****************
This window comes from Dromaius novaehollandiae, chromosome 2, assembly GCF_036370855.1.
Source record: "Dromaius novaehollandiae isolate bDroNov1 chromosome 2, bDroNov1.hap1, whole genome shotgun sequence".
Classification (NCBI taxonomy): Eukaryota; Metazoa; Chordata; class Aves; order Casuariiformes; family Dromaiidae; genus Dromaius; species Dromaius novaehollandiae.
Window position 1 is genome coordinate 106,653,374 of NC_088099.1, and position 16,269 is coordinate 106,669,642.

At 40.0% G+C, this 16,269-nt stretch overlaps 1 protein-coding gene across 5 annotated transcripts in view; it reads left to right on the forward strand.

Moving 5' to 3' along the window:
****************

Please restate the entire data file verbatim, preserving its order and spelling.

This window comes from Dromaius novaehollandiae, chromosome 2, assembly GCF_036370855.1.
Source record: "Dromaius novaehollandiae isolate bDroNov1 chromosome 2, bDroNov1.hap1, whole genome shotgun sequence".
Classification (NCBI taxonomy): Eukaryota; Metazoa; Chordata; class Aves; order Casuariiformes; family Dromaiidae; genus Dromaius; species Dromaius novaehollandiae.
Window position 1 is genome coordinate 106,653,374 of NC_088099.1, and position 16,269 is coordinate 106,669,642.

At 40.0% G+C, this 16,269-nt stretch overlaps 1 protein-coding gene across 5 annotated transcripts in view; it reads left to right on the forward strand.

Moving 5' to 3' along the window: